Amarillo Sod Poodles split home series with Tulsa


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Caleb Roberts of the Amarillo Sod Poodles celebrates with teammates after hitting a home run against the Tulsa Drillers on Saturday. [John E. Moore/ Press Pass Sports]
Straddling the fine line between an entertaining and successful home series was the theme for the Amarillo Sod Poodles last week against the Tulsa Drillers at Hodgetown.

After two weeks on the road in Arkansas, the Soddies returned home for what might have been their most eventful series at Hodgetown of 2024. They had a chance to score their first home series win of the season Sunday, but fell hard to the Drillers 15-2, leaving them with another Hodgetown series split.

It was hardly a conventional series by any stretch, as Thursday’s scheduled game was rained out, necessitating a doubleheader Friday consisting of two seven-inning games. In their three wins, the Sod Poodles (26-31) got solid pitching performances but sandwiched in between two of them were two losses by a combined 29-5 margin.

Following a 17-54 loss in Friday’s first game, the Soddies won their next two games 6-1 and 6-3 to set themselves up for a home series win. Those plans went out the window Sunday.

Sod Poodles manager Tim Bogar preferred to see the glass as half full at the end of the series.

“I like to look at it over a bigger picture,” Bogar said. “I think we’ve been playing pretty good baseball in the last three or four weeks, but every once in a while, you’re going to have clunkers and that’s just part of it.”

Jancarlos Cintron of the Amarillo Sod Poodles turns a double play against Tulsa during a Friday game at Hodgetown. [John E. Moore/ Press Pass Sports]
Through two innings Sunday, the Soddies looked like they had at least an even chance of taking the series against the Drillers (28-29). Sod Poodles starter Cole Percival and Tulsa’s Jared Karros matched zeros and a third straight solid pitching outing at the very least looked likely.

In the top of the third, though, Percival gave up consecutive singles to Brendon Davis and Brandon Lewis, batting at the bottom of Tulsa’s lineup. Singles by Taylor Young and Dalton Rushing brought home two runs to give the Drillers a 2-0 lead.

Percival did solid enough damage control, recording consecutive strikeouts to end the inning and leaving two runners stranded. However, he threw 41 pitches that inning and had 78 for the game, leading to an earlier than planned exit.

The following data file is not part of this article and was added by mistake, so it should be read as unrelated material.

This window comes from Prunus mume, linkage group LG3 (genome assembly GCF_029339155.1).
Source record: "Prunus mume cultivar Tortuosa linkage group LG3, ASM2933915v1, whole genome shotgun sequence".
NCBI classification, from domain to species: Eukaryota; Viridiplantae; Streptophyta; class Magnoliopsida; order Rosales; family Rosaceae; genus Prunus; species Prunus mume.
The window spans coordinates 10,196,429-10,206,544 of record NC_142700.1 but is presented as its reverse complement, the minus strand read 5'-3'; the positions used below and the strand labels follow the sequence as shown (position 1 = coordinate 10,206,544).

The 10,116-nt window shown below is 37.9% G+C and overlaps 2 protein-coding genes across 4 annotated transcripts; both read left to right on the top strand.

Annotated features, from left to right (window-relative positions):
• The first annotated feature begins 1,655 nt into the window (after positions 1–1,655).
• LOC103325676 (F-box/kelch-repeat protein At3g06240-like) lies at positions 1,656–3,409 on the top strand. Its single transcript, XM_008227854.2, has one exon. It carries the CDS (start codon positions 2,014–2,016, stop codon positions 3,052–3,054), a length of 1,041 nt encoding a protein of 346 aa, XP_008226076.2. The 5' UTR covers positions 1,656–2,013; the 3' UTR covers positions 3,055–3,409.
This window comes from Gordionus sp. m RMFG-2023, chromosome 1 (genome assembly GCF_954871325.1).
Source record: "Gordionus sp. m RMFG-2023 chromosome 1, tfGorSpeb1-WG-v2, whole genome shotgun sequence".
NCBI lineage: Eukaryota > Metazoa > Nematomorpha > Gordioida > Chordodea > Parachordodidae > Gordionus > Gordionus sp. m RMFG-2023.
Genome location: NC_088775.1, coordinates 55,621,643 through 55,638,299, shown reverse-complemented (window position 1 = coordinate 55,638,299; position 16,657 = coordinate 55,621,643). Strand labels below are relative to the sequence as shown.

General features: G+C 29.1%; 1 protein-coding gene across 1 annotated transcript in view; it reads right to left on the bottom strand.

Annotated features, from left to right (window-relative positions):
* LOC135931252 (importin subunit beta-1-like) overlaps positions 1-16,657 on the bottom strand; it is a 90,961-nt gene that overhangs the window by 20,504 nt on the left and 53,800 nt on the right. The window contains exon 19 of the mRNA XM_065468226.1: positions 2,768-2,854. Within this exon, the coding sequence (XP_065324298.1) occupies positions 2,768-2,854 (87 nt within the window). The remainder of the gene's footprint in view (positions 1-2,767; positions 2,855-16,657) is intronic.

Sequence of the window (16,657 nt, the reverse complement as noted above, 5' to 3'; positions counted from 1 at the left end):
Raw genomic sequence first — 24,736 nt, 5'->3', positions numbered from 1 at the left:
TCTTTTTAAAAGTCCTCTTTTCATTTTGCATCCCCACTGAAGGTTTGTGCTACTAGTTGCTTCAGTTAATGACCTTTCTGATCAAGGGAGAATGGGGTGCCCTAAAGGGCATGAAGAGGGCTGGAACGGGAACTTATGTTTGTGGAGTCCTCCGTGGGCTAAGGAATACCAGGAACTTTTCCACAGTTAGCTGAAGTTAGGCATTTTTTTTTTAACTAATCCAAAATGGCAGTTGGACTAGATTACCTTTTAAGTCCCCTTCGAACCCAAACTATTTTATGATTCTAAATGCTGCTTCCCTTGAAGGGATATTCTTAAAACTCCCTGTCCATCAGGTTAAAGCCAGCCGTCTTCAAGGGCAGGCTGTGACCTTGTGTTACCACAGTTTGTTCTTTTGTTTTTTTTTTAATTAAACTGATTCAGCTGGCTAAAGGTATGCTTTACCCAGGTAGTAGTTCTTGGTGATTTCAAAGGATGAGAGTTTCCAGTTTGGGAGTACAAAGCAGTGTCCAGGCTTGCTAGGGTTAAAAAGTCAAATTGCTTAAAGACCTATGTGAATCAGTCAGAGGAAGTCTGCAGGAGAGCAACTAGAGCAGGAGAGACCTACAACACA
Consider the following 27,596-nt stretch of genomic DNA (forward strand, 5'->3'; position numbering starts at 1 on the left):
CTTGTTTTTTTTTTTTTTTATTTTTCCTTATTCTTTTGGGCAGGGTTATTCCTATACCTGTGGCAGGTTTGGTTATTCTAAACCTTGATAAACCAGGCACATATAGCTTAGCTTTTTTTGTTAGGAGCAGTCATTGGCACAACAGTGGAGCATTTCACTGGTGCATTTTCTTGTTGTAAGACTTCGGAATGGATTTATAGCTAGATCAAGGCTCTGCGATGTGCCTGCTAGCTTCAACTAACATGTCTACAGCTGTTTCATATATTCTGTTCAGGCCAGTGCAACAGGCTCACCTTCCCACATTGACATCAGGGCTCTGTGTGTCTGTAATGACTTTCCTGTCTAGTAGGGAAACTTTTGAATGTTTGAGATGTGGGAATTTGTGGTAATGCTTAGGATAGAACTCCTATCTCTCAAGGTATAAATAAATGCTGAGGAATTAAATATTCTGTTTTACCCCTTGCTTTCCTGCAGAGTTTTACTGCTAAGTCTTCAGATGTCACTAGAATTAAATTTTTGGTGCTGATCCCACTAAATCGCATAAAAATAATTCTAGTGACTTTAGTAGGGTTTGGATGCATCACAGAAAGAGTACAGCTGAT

“He threw too many pitches in that last inning to keep going,” Bogar said of Percival. “His velocity was down tonight and it was his second time pitching two times in a week. His stuff wasn’t playing as well as the first time through against (the Drillers) and they’re a good hitting team. You make mistakes against them, they’re going to do some damage.”

As it was, Percival didn’t absorb most of that damage. The brunt of that came in the fourth against Soddies reliever John Matthews, who retired just one of the seven batters he faced, as he gave up two hits, walked three and hit a batter before he was lifted, resulting in a 7-0 deficit.

Left-hander Jake Rice threw 1 2/3 scoreless innings, and the Soddies looked as if they still might have had a chance when Luke Albright opened the sixth by striking out the first two batters. But Albright gave up a single and a walk before Jose Ramos blasted a home run to left field to make it 10-0 and end any illusions of a comeback.

At the plate, the Sod Poodles were having trouble making contact against Karros, as they got only one hit off him in five innings. S.P. Chen was the hitting star of the day for the Soddies, driving in both their runs with a double in the seventh and a single with two outs in the bottom of the ninth.

“We’ve got to put the ball in play more often,” Bogar said. “We swing and miss too much. We need to stay in the zone and got to change our approach a little bit to stay within our capabilities. We’re first in league in strikeouts and last in the league in walks and that’s not a good combination for scoring runs.”

Billy Corcoran of the Amarillo Sod Poodles was recently named the Texas League Pitcher of the Week. [John E. Moore/ Press Pass Sports]

Billy the kid

What’s developed over the last two weeks which came through again at Hodgetown last week has been right-hander Billy Corcoran. Since getting called up by the parent club Arizona Diamondbacks Class A affiliate Hillsboro less than a month ago, Corcoran has adapted to Class AA ball quickly.